Letting Freedom Ring

Today I am not homeless, and live in a and state of perpetual gratefulness for this act of kindness. Although my current home is by no means sustainable at this point. I am under a cloud of uncertainty. Several things must happen before I am totally free. Freedom is not being out of prison, but is being able to provide for yourself the basic essentials of existence. It is wonderful to have others that are willing to help support me and my endeavors. However, the sooner I can actually put in to practice those long hours, days and years of study, the sooner I will be free. As the great Holocaust survivor Viktor Frankl concluded the reason for life is meaning. Should one’s life have no meaning there is no sustainable existence for him.

To return from prison to homelessness is to continue to live without freedom. Being homeless is not just about being deprived of a roof over your head; it is about being deprived of a sense of belonging, a sense of community, full participation with a voice in society. There can be no doubt that a life defined by three bleak words no fixed address is a life deprived of the most basic entitlements that most people take for granted. Whether homelessness takes the form of being forced to sleep on the streets or being placed in emergency shelters with all the uncertainty that entails… homelessness removes so many of the acts of discretion that define FREEDOM.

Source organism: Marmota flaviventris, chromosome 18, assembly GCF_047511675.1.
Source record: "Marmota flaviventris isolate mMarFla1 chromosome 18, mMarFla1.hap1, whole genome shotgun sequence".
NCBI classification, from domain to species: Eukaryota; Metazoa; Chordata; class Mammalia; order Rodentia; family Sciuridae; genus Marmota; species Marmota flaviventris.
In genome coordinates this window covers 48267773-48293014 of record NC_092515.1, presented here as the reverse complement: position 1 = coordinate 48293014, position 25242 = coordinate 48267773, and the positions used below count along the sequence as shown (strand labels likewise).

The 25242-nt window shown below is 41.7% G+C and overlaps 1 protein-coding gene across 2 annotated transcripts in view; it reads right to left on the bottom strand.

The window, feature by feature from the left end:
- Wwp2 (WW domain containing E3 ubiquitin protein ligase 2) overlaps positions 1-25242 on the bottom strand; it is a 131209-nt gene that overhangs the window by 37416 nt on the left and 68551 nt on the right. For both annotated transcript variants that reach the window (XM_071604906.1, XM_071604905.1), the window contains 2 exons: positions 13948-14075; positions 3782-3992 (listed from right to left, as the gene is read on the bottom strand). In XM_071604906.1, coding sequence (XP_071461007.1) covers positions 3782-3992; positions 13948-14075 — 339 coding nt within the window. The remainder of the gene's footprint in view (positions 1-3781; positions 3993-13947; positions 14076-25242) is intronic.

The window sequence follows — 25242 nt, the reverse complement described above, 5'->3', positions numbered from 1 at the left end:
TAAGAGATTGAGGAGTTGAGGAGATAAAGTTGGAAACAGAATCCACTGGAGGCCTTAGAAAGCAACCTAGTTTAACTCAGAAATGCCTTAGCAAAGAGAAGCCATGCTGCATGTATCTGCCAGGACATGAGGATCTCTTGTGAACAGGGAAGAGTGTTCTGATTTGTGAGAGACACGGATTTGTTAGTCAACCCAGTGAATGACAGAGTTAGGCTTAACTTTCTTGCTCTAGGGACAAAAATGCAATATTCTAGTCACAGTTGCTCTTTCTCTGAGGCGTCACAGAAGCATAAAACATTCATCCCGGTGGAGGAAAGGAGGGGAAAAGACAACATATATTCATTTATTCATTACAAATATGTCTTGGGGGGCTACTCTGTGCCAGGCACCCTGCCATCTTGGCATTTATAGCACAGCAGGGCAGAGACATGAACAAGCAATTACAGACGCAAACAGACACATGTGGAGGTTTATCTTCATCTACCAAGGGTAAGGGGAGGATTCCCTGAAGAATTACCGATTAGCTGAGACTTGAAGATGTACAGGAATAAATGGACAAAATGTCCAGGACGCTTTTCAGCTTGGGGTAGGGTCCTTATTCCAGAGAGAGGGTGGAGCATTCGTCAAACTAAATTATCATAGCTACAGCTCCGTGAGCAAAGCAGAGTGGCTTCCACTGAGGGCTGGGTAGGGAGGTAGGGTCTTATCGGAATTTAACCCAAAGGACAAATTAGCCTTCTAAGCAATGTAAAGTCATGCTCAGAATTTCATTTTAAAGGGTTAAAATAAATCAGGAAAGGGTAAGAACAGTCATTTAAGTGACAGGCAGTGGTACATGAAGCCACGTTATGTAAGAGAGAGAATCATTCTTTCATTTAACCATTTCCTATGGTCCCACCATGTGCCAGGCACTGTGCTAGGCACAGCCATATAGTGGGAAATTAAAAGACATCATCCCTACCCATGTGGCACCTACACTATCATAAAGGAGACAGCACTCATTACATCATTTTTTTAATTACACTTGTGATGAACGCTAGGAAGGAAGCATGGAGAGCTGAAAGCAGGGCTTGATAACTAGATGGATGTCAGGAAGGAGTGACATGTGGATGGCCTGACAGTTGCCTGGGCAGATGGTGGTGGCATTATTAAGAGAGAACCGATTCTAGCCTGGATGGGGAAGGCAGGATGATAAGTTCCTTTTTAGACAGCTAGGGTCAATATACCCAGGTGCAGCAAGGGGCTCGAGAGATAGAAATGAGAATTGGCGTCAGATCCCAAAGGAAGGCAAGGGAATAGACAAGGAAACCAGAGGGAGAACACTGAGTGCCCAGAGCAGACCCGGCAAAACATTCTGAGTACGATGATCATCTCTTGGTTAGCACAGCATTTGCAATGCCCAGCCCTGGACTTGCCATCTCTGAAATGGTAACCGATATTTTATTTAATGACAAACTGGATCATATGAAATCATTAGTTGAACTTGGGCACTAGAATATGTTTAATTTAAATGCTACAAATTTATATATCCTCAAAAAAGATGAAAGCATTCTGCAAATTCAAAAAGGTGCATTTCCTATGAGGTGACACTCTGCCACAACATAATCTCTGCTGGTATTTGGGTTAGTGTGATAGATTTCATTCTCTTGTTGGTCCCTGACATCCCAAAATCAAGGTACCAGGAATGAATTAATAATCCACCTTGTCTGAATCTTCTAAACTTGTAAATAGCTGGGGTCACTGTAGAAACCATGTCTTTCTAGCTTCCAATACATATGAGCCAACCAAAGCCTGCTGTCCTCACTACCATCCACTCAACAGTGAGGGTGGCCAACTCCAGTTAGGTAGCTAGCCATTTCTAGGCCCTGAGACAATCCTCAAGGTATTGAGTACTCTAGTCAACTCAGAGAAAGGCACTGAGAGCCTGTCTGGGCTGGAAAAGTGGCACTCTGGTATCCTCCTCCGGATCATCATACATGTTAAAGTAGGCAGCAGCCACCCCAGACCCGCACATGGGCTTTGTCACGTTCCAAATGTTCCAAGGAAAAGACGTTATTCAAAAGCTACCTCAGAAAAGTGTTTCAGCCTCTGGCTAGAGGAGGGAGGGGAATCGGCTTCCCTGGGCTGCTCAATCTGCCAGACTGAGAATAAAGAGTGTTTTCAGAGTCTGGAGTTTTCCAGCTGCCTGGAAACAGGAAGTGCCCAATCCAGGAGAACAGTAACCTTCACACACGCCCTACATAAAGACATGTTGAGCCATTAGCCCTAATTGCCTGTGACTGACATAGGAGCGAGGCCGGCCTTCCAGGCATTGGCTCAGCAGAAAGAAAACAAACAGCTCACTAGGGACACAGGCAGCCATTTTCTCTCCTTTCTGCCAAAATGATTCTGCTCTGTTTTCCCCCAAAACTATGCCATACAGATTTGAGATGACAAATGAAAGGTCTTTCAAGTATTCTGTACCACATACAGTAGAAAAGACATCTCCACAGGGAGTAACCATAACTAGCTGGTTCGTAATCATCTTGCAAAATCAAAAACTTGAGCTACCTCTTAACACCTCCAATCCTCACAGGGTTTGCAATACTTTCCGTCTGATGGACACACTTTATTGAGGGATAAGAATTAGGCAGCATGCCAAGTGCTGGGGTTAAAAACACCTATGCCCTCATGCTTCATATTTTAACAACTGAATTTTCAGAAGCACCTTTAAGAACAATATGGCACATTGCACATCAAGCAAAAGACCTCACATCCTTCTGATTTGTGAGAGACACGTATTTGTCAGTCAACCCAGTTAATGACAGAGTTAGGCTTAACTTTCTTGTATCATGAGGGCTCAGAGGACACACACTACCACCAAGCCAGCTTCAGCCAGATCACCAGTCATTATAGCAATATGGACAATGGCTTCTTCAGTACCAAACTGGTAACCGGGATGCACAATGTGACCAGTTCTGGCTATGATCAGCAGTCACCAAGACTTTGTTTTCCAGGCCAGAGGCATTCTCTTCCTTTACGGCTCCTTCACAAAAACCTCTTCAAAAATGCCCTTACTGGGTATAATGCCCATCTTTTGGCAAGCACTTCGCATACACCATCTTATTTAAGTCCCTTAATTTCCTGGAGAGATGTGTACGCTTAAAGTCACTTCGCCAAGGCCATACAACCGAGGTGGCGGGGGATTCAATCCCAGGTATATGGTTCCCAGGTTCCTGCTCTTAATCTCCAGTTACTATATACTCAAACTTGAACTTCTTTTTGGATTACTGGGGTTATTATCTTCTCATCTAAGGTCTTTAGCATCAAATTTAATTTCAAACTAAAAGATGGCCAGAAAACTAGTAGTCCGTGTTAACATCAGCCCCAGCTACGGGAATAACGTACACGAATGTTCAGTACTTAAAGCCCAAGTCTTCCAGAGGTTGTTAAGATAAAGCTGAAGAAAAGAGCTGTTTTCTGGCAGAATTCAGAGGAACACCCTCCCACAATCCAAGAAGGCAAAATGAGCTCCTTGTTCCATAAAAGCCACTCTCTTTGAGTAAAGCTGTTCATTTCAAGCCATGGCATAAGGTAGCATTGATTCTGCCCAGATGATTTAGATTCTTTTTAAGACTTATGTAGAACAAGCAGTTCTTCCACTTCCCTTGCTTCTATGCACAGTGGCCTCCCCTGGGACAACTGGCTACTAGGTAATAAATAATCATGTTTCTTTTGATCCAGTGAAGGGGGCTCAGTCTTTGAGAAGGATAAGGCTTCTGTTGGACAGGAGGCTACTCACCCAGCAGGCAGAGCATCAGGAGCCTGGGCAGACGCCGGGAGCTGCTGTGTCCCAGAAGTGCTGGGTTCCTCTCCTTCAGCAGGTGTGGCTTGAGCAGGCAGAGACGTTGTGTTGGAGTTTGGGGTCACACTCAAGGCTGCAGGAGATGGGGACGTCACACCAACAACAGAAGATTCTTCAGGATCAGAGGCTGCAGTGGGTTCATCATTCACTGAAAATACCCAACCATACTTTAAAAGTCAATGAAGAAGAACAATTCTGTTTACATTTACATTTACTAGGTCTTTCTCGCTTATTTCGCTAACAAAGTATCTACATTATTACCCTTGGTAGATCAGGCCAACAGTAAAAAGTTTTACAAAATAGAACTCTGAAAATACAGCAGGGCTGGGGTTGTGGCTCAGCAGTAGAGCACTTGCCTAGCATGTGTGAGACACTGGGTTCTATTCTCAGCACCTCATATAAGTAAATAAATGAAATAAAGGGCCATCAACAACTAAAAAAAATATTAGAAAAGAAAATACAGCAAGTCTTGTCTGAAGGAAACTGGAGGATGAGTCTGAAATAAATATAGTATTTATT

Homelessness and the justice system are inextricably linked. People experiencing homelessness are 11 times more likely to face incarceration when compared to the general population, and formerly incarcerated individuals are almost 10 times more likely to become homeless than the general public. In fact, four to six times the annual rate of homelessness than in the general population.  

I did not want to become another statistic of one returning to Nowhere. I have already spent my life living in Nowhere, U.S.A. When you are reading what I write please keep in mind that my experiences gave me the impetus to ask for help. Not just for me but for those that come after me in this struggle. For those of us that have been left behind for so many years. Every community should get involved in the reentry of those returning from prison, from addiction and from mental illness. This is the only way out of mass incarceration that is costing YOU, the taxpayer, billions of dollars a year. Money that could be better spent on the future of our country, on crime prevention, drug programs and better healthcare!  

Let us all stand up and declare that ‘It takes a village to raise a child” This goes just as well for all those who suffer from mental illness and who are coming from prison or drug rehabilitation.

Freedom is gained through contributing to community, service to others; it’s drawing a wider circle.


Peace and light
Aubrey Dean Elwood
Oklahoma City, Oklahoma

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